Garden learning never stops.
Sometimes newer gardeners appear to be unfamiliar with the most common of plants.
Perhaps it is because there seems to be so much to learn about gardening.
That problem is not new.
Nineteenth century Rochester, New York seedsman James Vick (1818-1882) wrote in his magazine Vick’s Illustrated Monthly in August of 1881: “A correspondent of one of the London journals declares that some of the best of our annuals, those common in our gardens, and familiar to all gardeners twenty years ago, are now unknown to young gardeners, and that one would be puzzled to pick a lady a bouquet of flowers from positively good gardens, that was not mainly composed of Pelargoniums, Verbenas, and other plants commonly used for bedding.”
He recognized that gardeners needed to keep up with the newest in garden fashion but also not to forget the older plants.
Vick continued, “This is true, and much more true of English gardeners and gardens than of American.” Thus he seemed to put a bit of blame on English gardeners, but praised Americans who were eager to learn about gardening.
His conclusion could have been based on his experience with his seed business. He received hundreds of letters every year from his customers, asking questions about plants and gardening.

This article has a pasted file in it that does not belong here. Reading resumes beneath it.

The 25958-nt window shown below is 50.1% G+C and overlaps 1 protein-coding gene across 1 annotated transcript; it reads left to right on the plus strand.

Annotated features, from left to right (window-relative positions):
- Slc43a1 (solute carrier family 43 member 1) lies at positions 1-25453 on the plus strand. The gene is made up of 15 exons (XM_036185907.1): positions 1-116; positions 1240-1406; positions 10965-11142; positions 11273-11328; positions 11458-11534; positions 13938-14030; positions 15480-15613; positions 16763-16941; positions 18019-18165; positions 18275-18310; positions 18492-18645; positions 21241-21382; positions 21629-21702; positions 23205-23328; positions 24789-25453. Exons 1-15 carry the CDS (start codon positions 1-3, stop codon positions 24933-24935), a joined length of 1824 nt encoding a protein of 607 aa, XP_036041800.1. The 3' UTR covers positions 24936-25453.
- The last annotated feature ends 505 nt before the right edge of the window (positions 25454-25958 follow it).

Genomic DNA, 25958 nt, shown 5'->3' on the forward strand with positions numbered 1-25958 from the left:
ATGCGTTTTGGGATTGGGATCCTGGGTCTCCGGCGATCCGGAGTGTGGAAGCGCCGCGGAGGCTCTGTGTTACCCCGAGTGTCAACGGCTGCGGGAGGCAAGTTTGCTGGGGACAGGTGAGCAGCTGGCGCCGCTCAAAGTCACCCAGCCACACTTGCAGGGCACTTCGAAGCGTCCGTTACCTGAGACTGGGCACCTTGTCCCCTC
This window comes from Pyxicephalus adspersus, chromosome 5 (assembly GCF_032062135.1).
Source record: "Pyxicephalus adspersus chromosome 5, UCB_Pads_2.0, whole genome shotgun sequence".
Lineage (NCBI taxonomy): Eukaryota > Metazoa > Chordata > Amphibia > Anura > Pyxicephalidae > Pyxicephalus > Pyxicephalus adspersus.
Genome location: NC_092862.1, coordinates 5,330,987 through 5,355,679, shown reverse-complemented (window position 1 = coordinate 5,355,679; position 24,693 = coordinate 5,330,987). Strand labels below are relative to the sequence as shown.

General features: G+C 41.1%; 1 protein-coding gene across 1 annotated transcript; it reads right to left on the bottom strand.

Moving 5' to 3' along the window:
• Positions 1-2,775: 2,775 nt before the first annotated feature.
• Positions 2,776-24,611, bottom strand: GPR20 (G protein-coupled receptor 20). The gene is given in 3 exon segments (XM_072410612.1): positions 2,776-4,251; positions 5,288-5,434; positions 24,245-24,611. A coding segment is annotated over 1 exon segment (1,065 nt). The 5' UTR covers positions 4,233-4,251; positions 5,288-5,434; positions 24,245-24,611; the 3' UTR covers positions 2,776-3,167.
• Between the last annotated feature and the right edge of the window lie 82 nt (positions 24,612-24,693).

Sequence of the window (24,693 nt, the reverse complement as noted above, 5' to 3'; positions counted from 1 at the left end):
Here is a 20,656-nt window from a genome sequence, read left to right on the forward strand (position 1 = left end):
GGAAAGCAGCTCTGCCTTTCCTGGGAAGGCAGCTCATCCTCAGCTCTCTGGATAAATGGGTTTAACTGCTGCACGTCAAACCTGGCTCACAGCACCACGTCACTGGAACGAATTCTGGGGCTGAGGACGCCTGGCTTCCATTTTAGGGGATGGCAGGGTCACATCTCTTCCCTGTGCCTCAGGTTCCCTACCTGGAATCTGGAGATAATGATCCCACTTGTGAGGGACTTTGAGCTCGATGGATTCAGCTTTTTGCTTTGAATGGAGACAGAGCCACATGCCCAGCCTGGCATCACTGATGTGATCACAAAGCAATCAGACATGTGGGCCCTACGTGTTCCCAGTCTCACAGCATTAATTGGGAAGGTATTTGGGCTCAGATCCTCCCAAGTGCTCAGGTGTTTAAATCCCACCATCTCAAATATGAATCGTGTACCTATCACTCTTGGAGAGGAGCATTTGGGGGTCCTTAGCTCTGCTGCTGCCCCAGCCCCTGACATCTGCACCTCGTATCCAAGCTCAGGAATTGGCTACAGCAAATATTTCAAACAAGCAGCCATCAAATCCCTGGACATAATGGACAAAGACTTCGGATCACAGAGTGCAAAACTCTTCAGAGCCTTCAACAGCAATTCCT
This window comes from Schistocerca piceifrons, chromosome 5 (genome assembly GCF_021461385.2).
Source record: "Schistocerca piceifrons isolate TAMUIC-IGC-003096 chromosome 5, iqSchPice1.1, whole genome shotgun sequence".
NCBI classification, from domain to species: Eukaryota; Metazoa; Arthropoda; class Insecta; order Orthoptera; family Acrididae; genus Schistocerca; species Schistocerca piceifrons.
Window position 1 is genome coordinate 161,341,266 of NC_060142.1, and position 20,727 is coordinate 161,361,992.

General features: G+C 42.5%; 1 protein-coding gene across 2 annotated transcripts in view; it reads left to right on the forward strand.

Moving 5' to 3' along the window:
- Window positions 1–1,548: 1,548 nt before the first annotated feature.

Vick was happy to respond to such questions in both his catalogue and magazine.
Today there are dozens of new plants that come on the market every year. Who can keep track of all of them?
One solution might be to continue to learn about gardening through garden visits, garden books, and garden social media like blogs.
Recently I came upon an old fashioned flower, unknown to me for many years.
While in Ireland a couple of weeks ago, I toured the site of the Battle of the Boyne, which took place in 1690 on the River Boyne near the town of Drogheda.
A beautiful Victorian garden is now included in the back of the site’s visitor center.
There I saw one of my favorite flowers, which I learned about only a year or two ago.
A bunch of calendula flowers appeared in this container along the wall near the greenhouse. [below]